The next dealer, also very skilled and profitable, had a similar situation. This dealership was doing a pretty decent job with Tier 1 and Tier 2 special finance customers, but the wheels fell totally off when it got to the bottom tiers. Since they don’t do any BHPH sales, they weren’t accomplishing anything in either Tiers 3 or 4. With regards to inventory, they had nearly as much used inventory as the first dealer.

I analyzed their customer credit demographics and learned that nearly 40 percent of their credit bureau pulls involved customers in the bottom two tiers. In examining their inventory, less than 10 percent of it fit those tiers, and worse, it was split between two locations.

The third dealer sold a much lower overall volume and had a much smaller inventory of around 80 used vehicles. I was hopeful when I logged into their ProMax system. However, I quickly found that only one unit of their entire inventory would work with a Tier 4 customer, and there were two in stock that would work well with Tier 3.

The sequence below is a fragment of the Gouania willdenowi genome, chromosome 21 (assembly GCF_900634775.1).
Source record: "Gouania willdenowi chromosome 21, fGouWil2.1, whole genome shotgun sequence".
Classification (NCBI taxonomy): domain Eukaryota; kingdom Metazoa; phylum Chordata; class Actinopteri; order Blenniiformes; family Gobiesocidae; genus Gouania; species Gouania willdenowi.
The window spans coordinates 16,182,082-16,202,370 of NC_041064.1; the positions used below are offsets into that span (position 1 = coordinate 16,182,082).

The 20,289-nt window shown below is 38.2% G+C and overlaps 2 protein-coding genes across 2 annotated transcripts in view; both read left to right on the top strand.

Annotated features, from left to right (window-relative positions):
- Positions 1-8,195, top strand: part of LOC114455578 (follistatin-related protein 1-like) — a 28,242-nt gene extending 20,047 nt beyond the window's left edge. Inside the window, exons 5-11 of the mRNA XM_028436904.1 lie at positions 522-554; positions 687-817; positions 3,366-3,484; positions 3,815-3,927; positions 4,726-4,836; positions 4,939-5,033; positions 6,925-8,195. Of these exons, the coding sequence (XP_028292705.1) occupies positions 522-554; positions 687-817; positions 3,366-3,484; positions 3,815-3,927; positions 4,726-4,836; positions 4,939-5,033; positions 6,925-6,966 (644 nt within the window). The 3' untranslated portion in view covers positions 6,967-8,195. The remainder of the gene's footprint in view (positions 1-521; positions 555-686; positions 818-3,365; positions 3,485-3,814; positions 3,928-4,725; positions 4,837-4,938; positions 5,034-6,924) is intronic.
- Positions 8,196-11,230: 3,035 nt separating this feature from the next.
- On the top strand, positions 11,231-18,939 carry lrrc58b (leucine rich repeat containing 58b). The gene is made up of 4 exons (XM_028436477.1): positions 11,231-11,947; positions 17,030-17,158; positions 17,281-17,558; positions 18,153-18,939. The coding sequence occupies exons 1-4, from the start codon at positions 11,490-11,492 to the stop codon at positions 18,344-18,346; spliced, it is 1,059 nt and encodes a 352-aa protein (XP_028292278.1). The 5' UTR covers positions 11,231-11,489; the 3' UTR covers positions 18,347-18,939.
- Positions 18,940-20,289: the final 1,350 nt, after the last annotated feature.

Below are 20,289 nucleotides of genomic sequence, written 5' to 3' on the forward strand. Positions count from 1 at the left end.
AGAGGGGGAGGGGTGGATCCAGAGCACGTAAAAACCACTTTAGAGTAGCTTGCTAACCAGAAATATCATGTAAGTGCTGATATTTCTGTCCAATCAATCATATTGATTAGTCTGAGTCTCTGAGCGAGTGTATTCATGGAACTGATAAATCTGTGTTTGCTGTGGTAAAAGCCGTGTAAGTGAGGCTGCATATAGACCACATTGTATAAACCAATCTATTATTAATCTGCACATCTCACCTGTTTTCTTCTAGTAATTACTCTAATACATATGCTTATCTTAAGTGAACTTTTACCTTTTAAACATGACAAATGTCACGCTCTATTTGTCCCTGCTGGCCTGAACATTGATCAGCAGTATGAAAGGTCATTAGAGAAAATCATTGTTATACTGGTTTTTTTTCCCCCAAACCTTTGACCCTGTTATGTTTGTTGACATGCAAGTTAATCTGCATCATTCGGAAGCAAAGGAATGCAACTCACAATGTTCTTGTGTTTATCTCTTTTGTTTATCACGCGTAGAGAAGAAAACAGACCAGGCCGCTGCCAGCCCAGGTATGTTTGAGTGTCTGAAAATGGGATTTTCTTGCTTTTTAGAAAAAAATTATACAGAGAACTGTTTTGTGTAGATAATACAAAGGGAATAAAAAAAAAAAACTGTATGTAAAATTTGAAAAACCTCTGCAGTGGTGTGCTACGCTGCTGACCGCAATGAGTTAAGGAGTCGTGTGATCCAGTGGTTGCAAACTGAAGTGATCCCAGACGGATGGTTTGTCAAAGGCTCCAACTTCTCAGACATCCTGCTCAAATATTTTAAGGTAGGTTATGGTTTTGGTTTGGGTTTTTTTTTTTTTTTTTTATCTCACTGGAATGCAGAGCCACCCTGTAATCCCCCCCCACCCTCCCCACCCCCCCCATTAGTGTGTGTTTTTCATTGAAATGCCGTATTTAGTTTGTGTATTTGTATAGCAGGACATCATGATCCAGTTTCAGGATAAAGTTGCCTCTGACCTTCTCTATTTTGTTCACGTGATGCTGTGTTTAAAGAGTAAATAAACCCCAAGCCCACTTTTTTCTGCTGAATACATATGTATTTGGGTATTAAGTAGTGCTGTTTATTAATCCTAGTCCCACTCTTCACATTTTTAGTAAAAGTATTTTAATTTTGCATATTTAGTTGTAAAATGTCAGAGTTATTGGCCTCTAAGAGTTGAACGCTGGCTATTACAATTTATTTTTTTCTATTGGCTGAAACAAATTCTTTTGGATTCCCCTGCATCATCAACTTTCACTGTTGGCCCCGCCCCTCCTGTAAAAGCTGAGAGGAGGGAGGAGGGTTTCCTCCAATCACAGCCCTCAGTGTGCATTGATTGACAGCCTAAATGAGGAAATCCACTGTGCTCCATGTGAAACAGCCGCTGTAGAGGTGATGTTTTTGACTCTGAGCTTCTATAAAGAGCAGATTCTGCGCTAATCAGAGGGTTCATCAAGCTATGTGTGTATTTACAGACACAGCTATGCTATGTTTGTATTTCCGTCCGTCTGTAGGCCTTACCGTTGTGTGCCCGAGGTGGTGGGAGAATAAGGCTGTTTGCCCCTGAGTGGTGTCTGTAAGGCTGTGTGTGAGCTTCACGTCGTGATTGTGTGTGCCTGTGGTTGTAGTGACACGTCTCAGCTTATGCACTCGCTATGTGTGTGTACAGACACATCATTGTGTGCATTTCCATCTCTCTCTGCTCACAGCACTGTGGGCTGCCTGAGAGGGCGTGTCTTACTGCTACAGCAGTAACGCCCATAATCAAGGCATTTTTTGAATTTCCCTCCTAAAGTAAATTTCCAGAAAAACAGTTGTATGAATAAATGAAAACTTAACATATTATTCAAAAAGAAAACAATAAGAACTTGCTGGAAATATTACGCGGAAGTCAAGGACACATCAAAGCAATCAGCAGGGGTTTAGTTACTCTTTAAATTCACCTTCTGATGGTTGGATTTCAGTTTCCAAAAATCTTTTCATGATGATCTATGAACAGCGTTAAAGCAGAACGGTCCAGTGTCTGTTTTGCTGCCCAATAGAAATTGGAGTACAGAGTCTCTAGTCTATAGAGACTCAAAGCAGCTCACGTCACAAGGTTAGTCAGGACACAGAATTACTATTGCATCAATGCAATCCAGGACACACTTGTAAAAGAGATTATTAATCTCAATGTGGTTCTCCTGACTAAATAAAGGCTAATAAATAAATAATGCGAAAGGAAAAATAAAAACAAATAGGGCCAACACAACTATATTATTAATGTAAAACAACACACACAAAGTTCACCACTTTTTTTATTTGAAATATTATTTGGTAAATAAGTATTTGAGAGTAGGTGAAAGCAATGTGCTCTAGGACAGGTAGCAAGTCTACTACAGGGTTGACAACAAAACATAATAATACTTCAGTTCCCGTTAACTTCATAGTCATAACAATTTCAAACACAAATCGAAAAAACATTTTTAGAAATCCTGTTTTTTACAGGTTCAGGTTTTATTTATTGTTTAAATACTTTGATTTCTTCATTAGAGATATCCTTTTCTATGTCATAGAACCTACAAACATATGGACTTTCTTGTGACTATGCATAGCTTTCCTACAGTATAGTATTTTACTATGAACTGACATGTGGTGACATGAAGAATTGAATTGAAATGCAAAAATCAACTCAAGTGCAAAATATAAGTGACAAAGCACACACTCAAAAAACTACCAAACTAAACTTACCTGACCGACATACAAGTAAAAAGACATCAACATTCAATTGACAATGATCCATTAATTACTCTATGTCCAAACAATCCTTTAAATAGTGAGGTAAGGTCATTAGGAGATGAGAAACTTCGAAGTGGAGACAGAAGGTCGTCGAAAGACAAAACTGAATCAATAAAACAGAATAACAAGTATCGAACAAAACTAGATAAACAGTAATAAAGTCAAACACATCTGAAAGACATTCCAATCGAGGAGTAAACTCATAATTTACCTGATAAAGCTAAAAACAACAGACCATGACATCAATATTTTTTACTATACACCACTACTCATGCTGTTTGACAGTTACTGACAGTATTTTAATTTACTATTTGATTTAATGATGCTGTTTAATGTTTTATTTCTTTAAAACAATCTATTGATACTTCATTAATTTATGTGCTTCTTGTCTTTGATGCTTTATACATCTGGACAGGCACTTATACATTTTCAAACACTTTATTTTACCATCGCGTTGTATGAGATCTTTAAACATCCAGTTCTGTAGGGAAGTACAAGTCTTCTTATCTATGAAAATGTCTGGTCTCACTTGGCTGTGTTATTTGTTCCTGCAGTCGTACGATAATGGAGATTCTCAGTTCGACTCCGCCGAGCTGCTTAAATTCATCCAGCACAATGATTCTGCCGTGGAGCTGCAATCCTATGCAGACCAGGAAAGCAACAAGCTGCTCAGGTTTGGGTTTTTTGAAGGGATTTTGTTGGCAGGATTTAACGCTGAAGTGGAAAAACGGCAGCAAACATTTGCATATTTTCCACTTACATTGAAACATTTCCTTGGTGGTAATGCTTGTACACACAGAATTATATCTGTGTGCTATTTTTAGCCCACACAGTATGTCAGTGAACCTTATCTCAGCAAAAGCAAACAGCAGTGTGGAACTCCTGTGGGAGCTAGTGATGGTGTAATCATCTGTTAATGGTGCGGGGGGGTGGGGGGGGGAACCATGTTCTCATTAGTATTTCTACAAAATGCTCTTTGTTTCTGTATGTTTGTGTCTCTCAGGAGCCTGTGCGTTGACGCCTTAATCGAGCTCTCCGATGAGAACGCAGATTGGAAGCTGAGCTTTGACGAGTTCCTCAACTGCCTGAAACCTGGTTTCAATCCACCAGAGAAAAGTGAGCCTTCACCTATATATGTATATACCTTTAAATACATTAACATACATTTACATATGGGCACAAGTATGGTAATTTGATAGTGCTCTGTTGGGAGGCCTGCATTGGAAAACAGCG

By the time I was on the phone with the fourth dealer, before we got very far, I asked to look at their inventory in ProMax. In about two minutes I stated, “I bet most of the SF units you are delivering are new vehicles, right?” And I was right. While they had 100 or more used units in stock, there was absolutely nothing – in any tier – to structure a SF deal with, without having $3,000 or more down.

Without a doubt, Tiers 3 and 4 are the toughest tiers in which to put deals together, but there are many dealers doing extremely well in those ranges. It all depends on the finance companies you have to serve those tiers and how well you match your inventory to those programs. You just can’t find yourself in the position of the four dealers above and expect to achieve a high level of success.

With Tier 4, the buy (or the trade) makes the deal and the down payment makes the gross. I have always said you can never stock too many Tier 4 vehicles. It is always easier to sell Tier 4 inventory than it is to buy it. In this tier, a buyer may have to bid on 20 vehicles at auction just to buy one (discipline and patience are required), so this inventory often becomes comprised of trade-ins. Don’t let that discourage you, however, as this is a major profit center with many dealers.